The pitfalls of self-publishing, part 1

All right, I want to talk about self-publishing, and I have a lot to say about it, so I’m going to break it up over a few posts.  I don’t know how many; I ramble a lot.  But so many of my friends and colleagues are asking me why I don’t do it, particularly now that I’m shelving Solomon’s Archivist, that now’s as good a time as any to address it.

I want to be a little careful because a friend of mine recently self-published his novel (American Zeroes by John DiFelice; if you haven’t bought it yet, do it know; I’ll wait).  Now, I haven’t spoken to John about it, but I suspect, before he self-published, he sent a few query letters to a few agents.  Why can I make such a wild assumption?  Because in all the conferences and all the readings and all the countless conversations I’ve had with countless authors, published and otherwise, I’ve yet to meet one who’s said, “My novel is so brilliant, I’m not going to waste it on Random House!  They wouldn’t know what to do with it, anyway!”

What I have met, are people like me who have gone to conferences, had frank conversations with agents over a martini or cup of coffee or whatever, sent a LOT of queries to a LOT of agencies, and got rejected from everyone.  Unlike me, some of these people have then said, “The publishing industry is a racket!  I’m going to self-publish!”  Which may be perfectly valid.  Maybe the industry is a racket, and maybe self-publishing is a rational response.  My point is, I’ve yet to meet anybody who wouldn’t prefer to go the traditional route, if that route was open to them.

The reasoning for that is that agents, ostensibly, know things that aspiring writers do not.  To make a comparison to selling a play script, I’ve yet to sell a play that didn’t involve me buying a drink for someone.  Sure, some of it is me pitching things over a couple of beers, but you’d be surprised how many times I’ve been having a drink with an artistic director, and they say something like, “What I really need is a play about a dolphin,” and I happen to have a brilliant dolphin play in my drawer that I couldn’t sell five years ago.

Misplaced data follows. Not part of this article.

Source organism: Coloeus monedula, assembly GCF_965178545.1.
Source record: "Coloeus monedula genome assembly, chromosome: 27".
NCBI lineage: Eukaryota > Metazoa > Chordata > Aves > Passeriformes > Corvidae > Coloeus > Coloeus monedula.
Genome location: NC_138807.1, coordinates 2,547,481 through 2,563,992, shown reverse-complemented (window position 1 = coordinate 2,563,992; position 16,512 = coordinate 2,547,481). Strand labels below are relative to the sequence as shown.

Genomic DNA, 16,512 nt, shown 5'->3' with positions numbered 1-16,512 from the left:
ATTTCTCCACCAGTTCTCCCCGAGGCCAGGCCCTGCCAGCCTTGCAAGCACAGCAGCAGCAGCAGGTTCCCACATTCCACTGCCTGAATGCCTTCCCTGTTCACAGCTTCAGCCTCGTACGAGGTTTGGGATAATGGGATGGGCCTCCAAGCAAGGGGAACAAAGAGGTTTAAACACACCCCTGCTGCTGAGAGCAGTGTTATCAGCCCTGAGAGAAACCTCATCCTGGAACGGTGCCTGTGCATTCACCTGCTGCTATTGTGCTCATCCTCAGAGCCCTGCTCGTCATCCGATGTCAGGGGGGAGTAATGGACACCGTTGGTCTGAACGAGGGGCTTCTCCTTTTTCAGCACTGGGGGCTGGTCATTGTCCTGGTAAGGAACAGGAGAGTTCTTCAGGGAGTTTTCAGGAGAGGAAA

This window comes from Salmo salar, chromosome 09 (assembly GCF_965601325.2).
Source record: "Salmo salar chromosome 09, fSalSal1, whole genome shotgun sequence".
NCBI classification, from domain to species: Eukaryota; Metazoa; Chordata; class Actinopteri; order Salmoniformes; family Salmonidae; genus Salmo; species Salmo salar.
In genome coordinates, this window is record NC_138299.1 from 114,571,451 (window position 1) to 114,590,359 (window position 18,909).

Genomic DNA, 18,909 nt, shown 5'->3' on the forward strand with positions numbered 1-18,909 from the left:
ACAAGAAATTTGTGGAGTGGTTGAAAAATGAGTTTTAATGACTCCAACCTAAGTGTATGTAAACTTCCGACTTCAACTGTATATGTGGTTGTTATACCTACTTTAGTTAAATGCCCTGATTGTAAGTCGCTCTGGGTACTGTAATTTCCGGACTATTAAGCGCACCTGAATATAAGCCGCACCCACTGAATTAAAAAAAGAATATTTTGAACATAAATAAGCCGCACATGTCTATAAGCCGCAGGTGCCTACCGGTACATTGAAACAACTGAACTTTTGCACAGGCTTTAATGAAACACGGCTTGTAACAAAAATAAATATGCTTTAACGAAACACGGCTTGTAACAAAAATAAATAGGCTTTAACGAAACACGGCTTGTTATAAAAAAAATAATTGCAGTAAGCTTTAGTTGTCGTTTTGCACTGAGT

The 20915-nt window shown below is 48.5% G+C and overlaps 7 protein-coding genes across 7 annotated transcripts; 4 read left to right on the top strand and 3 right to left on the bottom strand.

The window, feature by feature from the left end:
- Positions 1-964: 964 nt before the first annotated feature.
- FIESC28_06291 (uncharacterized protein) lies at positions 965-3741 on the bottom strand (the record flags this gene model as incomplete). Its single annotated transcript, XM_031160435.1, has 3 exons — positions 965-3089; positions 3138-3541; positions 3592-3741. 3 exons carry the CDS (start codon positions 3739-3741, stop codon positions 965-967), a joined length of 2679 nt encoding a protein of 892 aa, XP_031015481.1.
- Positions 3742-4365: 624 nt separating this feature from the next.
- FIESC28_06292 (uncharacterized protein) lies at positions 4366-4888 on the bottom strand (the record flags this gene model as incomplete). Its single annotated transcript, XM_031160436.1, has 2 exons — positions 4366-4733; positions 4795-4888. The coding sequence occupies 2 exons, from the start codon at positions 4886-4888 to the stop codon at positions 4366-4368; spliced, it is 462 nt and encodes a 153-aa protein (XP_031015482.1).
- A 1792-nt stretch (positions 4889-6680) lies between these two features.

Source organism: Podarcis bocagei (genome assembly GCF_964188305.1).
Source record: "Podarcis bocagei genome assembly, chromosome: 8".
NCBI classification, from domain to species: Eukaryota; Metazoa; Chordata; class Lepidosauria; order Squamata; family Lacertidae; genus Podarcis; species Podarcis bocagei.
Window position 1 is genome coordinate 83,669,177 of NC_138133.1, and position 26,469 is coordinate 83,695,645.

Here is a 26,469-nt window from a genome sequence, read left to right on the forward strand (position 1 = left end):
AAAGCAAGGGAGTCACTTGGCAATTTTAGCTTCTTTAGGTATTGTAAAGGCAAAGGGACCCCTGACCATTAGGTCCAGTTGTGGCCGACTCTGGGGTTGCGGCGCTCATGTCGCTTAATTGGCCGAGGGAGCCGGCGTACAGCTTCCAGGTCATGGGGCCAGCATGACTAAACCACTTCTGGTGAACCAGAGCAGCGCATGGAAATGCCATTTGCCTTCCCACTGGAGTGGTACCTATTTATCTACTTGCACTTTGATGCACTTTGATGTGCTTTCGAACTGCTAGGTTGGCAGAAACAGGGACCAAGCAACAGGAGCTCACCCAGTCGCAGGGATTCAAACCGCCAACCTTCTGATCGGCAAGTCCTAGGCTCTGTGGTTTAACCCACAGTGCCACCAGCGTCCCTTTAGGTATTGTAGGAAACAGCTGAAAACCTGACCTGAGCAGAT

I think agents are like that.  They hang out with publishers, and when they got drunk with Susan from XYZ Publishing at a Christmas party last year, she mentioned that she hasn’t read a thriller about a trapeze artist in a long time.  And then, coincidentally, you happen to send your trapeze artist murder mystery to that agent.  He makes a phone call, “Hey, Susan, you still looking for circus snuff books?”  Boom.  Sale.

And, yes, you do want a publishing house to handle your book.  Even a tiny, small-press imprint that no one’s ever heard of, because a microscopic marketing budget is still better than what you’ve got, which is a dream and a credit card.

So, in a perfect world, you want to sell your book to a publishing house.  And to do that, you need an agent.  And to get an agent, you have to have a book that an agent thinks he can sell in a reasonable amount of time.  And, in my opinion, authors who self-publish are authors who have not been able to convince an agent that their book will sell.  Like me.  That doesn’t mean that the agents are right, only that they aren’t convinced.  So what’s the rational response?

For me, it’s to write another book.  For others, it’s to fork over the dough (i.e., crack open the credit card) to self-publish.  There are reasons that looks like a good option, which I’ll address next time.

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